Paul also knows that with his appeal and claim of citizenship he has now officially entered the Roman legal system. There will be a trial and, as a Roman citizen, he has the right of appeal  all the way to Caesar himself. Paul the attorney has just ensured that, even if this game he’s playing ends up with his beheading (the preferential mode of execution for a Roman citizen, instead of crucifixion for non-citizens) his story, and the Message of Jesus, is going to become a matter of public record for the entire Roman Empire. He’s just taken his witness to a whole new level.

Checkmate.

This morning I’m thinking about the ways we humans learn to navigate our world, our systems, and our relationships. We rarely talk about the unseen ways we push buttons and leverage circumstances in our own chess games of getting siblings in trouble with mom or getting what we want from a spouse. So often these games are motivated by self-centered aims. Paul, however, is motivated to proclaim the Message of Jesus to the greatest number of people:

“I do know that it won’t be any picnic, for the Holy Spirit has let me know repeatedly and clearly that there are hard times and imprisonment ahead. But that matters little. What matters most to me is to finish what God started: the job the Master Jesus gave me of letting everyone I meet know all about this incredibly extravagant generosity of God.”     

Paul

One of the Things We Continually Get Wrong

Then Paul answered, “Why are you weeping and breaking my heart? I am ready not only to be bound, but also to die in Jerusalem for the name of the Lord Jesus.”
Acts 21:13 (NIV)

I have a notebook in which I keep thoughts, notes, and ideas that come to me at odd times. In this notebook I have a series of messages I’d like to give someday. The working title of the series is The Things We Continually Get Wrong. It’s about the common thoughts and beliefs I observe followers of Jesus continually embrace (and, I confess, that I sometimes catch myself embracing) despite what God’s Message teaches and two millenia of examples provide.

One of the things on my list of The Things We Continually Get Wrong is the notion that God’s will is for all of us is to be healthy, wealthy and wise in the temporal and material sense. There are plenty of teachers and preachers willing to tell us that (usually as they ask people to give them money), yet those who follow in the footsteps of Jesus often find a very different reality.

As I read today’s chapter I thought about Paul’s resolute decision to travel to Jerusalem, despite being told by both God and prophetic believers that it would not end well for him. Paul is on a mission, and as Luke describes the events I couldn’t help but think of how Luke also described Jesus’ in Luke 9:51: As the time approached for him to be taken up to heaven, Jesus resolutely set out for Jerusalem[emphasis added]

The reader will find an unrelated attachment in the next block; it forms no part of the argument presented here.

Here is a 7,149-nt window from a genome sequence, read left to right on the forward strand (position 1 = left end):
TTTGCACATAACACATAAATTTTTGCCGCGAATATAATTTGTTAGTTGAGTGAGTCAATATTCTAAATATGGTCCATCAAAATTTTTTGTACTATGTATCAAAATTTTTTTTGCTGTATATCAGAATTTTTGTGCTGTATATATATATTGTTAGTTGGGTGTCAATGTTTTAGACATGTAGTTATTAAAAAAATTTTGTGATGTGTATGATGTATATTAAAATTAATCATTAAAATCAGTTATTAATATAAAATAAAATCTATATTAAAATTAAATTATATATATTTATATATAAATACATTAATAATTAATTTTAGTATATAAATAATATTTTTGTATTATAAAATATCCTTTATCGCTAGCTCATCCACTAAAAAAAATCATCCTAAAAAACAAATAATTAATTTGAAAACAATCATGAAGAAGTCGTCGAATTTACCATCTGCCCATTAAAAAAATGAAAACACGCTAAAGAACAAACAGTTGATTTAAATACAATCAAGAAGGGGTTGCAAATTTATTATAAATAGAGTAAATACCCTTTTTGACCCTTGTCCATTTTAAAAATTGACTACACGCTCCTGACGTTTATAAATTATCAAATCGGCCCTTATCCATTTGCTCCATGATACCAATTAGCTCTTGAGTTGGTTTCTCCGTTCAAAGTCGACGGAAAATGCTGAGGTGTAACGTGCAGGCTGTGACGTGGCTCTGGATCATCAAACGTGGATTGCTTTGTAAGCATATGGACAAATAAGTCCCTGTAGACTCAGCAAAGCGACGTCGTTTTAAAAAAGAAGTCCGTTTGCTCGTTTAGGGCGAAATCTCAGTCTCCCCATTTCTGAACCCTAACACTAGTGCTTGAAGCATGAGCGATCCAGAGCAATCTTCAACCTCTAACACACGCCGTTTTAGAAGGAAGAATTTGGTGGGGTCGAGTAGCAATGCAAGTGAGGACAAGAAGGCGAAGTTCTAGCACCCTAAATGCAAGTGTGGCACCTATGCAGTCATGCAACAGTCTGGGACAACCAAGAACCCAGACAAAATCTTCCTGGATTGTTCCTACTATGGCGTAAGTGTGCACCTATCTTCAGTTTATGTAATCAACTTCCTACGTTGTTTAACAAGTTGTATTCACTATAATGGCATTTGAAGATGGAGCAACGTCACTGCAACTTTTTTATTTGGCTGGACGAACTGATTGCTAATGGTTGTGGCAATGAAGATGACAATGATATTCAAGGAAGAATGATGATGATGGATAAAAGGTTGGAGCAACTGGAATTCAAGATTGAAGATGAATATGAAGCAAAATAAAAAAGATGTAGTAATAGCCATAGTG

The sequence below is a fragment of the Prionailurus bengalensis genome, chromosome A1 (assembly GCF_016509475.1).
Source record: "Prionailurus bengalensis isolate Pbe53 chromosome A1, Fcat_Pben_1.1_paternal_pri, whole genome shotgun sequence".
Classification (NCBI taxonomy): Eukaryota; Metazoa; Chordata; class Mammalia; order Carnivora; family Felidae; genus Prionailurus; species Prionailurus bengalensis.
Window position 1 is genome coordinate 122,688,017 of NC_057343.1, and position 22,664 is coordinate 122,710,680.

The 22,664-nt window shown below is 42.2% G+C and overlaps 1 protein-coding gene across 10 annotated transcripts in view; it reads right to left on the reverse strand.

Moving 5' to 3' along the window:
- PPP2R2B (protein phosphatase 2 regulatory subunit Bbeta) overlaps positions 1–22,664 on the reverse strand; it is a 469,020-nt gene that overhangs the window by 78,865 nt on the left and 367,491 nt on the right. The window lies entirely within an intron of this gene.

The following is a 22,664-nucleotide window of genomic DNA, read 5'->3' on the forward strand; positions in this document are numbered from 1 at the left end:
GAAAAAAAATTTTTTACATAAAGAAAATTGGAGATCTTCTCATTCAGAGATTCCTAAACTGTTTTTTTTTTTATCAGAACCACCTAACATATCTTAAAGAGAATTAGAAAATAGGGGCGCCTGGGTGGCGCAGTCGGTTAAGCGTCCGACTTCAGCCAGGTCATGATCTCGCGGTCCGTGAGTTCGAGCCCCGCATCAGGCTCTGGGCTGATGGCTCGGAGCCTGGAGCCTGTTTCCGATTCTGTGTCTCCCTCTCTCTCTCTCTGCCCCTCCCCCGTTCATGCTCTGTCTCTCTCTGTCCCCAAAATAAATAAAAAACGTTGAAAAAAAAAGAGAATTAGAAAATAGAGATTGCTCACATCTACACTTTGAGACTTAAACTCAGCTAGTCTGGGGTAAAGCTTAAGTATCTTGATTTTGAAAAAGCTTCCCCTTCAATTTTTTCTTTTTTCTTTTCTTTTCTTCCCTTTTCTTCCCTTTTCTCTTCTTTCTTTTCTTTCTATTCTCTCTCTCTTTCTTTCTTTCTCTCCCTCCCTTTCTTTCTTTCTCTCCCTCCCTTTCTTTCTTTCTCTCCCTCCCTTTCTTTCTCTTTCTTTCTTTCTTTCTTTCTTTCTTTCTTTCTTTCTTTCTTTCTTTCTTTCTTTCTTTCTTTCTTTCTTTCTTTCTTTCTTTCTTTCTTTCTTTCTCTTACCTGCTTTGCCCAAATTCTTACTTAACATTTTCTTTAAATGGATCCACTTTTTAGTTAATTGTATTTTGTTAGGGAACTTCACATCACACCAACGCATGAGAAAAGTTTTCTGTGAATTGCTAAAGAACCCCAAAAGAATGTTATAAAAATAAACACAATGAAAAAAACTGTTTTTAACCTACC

Now, Paul is following in Jesus’ footsteps, and he knows it.

This morning I’m again reminded of our human desire to cling to this life and avoid death [see yesterday’s post]. It’s a natural desire, but it’s another thing I find that we continually get wrong as believers. If I truly believe what Jesus taught, what Jesus exemplified, and what I see Paul doing in today’s chapter, then I must embrace the notion taught in the old timey spiritual:  This world is not my home, I’m just a passin’ through. Paul, like Jesus before him, is pressing the events that will lead to his death. This isn’t some act of suicidal desperation, but an act of obedience and sacrifice knowing that the events which will transpire will provide the platform for Paul to share the Message in unparalleled ways with people he would otherwise never reach.

Jesus said, “Whoever wants to save their life will lose it, while those willing to lose their lives will find it.”

Life, Death, Sacrifice, & the Multiverse

However, I consider my life worth nothing to me; my only aim is to finish the race and complete the task the Lord Jesus has given me—the task of testifying to the good news of God’s grace.
Acts 20:24 (NIV)

Over this past week Wendy and I watched the third season of the Amazon Prime original, The Man in the High Castle. Most every television or movie drama hinges on some kind of threat to life. Someone’s life is in danger. Someone is trying to escape those who seek to end his or her life. Someone’s life had been taken and the protagonist must find out who did it before more people die. In The Man in the High Castle the writers throw in the twist of the multi-verse, the theory that parallel realities exist and people known as “travelers” can slip between them. Nevertheless, seeking to stay alive and striving to avoid the threat of death don’t change. They are always the common themes.